Before the calendar ever turned over from 2015 to 2016 people were already dubbing this as the “year of virtual reality.”
This monicker was given for good reason. In 2016, we’ve seen not one, not two, but three high-end, ultra-powerful virtual reality headsets go from hyped future products to fully released consumer electronics, as well as a few new contenders on top of that. It may seem hard to believe now, but just a few months ago the HTC Vive, Oculus Rift and PlayStation VR HMDs were available active developers only. Now, hundreds of thousands of us have portals to the metaverse sitting in our homes. Our access to VR, therefore, has undergone a gargantuan shift in the past twelve months. The question now becomes what a societal transformation on this level will mean for the future.
Our question for you readers today is this: What will happen to VR in 2017? What effects will the steps taken today have on the VR community of tomorrow? Before you devour each other in the comments let me outline a few considerations.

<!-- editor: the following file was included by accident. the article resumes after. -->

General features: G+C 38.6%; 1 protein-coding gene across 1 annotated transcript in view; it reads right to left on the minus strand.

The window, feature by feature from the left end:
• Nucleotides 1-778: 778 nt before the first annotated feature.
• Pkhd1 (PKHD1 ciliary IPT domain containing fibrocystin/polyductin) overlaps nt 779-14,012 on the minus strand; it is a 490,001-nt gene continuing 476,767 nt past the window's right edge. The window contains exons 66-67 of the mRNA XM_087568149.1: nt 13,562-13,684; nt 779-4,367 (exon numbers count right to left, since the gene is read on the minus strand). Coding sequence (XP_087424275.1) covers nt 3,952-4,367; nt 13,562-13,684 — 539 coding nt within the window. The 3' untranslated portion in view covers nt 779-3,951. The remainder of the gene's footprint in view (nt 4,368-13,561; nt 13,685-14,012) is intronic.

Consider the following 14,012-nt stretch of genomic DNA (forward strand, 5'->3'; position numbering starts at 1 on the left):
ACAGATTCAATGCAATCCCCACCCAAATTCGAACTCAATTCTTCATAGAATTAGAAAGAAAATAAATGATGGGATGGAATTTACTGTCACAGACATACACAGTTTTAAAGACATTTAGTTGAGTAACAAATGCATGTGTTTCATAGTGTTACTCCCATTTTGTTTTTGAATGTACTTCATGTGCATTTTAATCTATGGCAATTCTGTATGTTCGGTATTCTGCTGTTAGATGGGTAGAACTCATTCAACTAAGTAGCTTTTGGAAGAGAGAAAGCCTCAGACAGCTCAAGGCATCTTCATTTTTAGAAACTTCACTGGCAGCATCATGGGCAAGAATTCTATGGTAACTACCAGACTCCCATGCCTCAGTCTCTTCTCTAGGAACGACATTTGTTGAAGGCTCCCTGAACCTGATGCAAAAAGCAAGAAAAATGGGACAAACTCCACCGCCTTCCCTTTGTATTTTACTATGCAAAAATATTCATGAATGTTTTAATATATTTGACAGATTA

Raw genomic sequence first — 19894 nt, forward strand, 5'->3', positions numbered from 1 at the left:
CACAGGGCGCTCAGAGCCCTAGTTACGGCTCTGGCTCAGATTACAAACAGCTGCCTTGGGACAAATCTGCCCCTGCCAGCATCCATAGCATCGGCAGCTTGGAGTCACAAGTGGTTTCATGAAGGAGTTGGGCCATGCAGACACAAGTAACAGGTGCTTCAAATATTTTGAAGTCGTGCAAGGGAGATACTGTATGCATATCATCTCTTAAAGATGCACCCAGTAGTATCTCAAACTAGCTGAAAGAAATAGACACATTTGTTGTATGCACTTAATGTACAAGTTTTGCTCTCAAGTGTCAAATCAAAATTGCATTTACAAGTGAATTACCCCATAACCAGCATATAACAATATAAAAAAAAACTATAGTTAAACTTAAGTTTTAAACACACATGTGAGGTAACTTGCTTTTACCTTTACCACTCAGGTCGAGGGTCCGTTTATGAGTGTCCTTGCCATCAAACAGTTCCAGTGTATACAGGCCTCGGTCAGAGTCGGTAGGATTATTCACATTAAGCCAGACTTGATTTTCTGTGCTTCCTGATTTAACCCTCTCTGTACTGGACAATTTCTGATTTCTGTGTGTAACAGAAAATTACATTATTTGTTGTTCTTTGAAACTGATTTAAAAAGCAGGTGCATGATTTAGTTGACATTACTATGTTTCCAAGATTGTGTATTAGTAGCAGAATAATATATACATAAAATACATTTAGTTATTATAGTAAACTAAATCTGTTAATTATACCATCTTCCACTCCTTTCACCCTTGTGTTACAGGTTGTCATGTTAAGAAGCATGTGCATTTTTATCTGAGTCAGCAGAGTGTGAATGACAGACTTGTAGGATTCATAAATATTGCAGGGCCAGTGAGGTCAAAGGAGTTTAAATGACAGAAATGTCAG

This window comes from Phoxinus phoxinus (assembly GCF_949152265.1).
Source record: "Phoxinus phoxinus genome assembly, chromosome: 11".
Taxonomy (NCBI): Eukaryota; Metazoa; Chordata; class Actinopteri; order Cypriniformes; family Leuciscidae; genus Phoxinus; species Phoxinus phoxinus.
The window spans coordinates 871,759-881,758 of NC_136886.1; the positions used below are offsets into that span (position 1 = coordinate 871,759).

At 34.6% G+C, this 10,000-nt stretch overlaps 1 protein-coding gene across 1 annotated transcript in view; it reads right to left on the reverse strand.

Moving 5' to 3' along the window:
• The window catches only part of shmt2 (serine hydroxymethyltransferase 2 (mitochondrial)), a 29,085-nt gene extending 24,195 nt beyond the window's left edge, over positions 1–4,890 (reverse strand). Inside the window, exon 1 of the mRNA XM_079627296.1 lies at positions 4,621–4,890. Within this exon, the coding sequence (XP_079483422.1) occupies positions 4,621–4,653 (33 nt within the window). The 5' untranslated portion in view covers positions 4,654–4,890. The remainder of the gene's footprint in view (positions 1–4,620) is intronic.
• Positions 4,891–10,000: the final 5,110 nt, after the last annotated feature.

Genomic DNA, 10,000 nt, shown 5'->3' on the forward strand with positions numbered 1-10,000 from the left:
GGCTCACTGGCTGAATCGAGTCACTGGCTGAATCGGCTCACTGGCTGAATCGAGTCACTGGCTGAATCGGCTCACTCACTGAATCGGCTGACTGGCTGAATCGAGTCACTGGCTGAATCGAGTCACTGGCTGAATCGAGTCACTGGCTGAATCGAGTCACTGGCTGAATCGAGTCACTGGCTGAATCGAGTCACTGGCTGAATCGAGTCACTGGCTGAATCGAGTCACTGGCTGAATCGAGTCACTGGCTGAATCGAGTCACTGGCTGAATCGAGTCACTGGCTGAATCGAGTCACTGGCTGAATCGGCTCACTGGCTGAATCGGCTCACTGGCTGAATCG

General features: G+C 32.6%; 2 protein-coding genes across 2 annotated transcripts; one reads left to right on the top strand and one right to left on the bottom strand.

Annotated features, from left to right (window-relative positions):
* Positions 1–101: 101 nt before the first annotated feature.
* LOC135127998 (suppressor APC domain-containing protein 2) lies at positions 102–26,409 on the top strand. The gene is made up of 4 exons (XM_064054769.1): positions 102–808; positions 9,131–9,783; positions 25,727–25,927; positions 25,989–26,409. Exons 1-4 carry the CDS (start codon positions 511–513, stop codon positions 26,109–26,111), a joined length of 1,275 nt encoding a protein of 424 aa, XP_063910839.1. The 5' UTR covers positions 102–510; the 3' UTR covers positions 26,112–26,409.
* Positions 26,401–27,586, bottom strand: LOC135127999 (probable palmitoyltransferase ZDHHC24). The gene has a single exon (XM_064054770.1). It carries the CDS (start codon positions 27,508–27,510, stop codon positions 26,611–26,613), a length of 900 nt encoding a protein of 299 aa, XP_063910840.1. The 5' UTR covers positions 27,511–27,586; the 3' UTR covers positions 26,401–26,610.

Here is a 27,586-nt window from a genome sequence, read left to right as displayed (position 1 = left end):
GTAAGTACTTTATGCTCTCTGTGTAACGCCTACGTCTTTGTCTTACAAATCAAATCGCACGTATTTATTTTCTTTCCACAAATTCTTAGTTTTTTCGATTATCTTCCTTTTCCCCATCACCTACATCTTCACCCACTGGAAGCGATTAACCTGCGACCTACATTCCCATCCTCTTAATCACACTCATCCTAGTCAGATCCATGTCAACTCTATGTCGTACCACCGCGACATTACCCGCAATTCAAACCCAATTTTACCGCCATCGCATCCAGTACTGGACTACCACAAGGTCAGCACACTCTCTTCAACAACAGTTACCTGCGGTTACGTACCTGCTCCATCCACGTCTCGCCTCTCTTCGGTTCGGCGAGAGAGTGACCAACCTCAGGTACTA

The first is to remember where we currently stand. The best and most recent estimates sales for the “big three” headset manufacturers at about 350,000, 450,000 and 750,000 for Oculus, HTC and Sony respectively. These devices are most likely not going to be million sellers by the end of 2016, but what do you — the savvy VR enthusiast — think will happen to those numbers in the year or years to come?
Secondly, consider the scope. When you throw chum in the water you attract sharks. This year the waters of consumer electronics have begun to run red with the attractive scents of a growing immersive industry. What this means is that all of those ancillary industries are beginning to stir their collective energies towards VR. Content creators, accessory manufactures, and other third party entities have certainly begun to swarm towards the VR gold rush, but do you think that enthusiasm will hold as we move into 2017 and beyond?
Lastly, try to think big. If someone told you ten years ago that you would have an honest-to-goodness virtual reality system in your home you would’ve blocked them from your MySpace page for life. So what about the next 10 years? How much cooler do you think things can get for VR as time, money and interest increase?
Let us know in the comments below!